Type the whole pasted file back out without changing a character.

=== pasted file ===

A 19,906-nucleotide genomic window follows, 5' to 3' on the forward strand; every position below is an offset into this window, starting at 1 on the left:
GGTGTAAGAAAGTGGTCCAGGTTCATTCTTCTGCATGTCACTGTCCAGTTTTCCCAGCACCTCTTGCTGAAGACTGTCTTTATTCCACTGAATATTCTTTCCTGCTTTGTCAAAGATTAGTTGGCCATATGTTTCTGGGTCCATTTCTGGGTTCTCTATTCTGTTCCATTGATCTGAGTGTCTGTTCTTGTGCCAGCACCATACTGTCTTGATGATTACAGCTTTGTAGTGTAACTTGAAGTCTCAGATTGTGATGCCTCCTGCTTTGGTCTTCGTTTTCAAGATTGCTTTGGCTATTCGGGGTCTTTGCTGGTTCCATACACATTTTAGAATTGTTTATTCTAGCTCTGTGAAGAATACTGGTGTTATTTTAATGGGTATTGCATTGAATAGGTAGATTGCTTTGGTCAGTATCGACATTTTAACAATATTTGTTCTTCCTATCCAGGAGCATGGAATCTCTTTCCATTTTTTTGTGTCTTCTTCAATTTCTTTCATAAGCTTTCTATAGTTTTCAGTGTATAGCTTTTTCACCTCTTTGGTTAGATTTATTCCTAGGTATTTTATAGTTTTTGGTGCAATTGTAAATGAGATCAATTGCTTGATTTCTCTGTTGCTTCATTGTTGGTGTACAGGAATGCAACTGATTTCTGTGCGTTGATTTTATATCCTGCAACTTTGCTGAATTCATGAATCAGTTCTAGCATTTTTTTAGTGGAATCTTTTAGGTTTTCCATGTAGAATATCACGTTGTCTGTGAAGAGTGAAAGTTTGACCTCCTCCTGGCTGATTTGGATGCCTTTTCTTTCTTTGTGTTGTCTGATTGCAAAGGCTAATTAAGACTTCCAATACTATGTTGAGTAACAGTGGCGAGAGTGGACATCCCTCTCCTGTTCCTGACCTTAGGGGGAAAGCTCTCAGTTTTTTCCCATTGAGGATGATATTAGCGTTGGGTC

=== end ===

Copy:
A 19,906-nucleotide genomic window follows, 5' to 3' on the forward strand; every position below is an offset into this window, starting at 1 on the left:
GGTGTAAGAAAGTGGTCCAGGTTCATTCTTCTGCATGTCACTGTCCAGTTTTCCCAGCACCTCTTGCTGAAGACTGTCTTTATTCCACTGAATATTCTTTCCTGCTTTGTCAAAGATTAGTTGGCCATATGTTTCTGGGTCCATTTCTGGGTTCTCTATTCTGTTCCATTGATCTGAGTGTCTGTTCTTGTGCCAGCACCATACTGTCTTGATGATTACAGCTTTGTAGTGTAACTTGAAGTCTCAGATTGTGATGCCTCCTGCTTTGGTCTTCGTTTTCAAGATTGCTTTGGCTATTCGGGGTCTTTGCTGGTTCCATACACATTTTAGAATTGTTTATTCTAGCTCTGTGAAGAATACTGGTGTTATTTTAATGGGTATTGCATTGAATAGGTAGATTGCTTTGGTCAGTATCGACATTTTAACAATATTTGTTCTTCCTATCCAGGAGCATGGAATCTCTTTCCATTTTTTTGTGTCTTCTTCAATTTCTTTCATAAGCTTTCTATAGTTTTCAGTGTATAGCTTTTTCACCTCTTTGGTTAGATTTATTCCTAGGTATTTTATAGTTTTTGGTGCAATTGTAAATGAGATCAATTGCTTGATTTCTCTGTTGCTTCATTGTTGGTGTACAGGAATGCAACTGATTTCTGTGCGTTGATTTTATATCCTGCAACTTTGCTGAATTCATGAATCAGTTCTAGCATTTTTTTAGTGGAATCTTTTAGGTTTTCCATGTAGAATATCACGTTGTCTGTGAAGAGTGAAAGTTTGACCTCCTCCTGGCTGATTTGGATGCCTTTTCTTTCTTTGTGTTGTCTGATTGCAAAGGCTAATTAAGACTTCCAATACTATGTTGAGTAACAGTGGCGAGAGTGGACATCCCTCTCCTGTTCCTGACCTTAGGGGGAAAGCTCTCAGTTTTTTCCCATTGAGGATGATATTAGCGTTGGGTC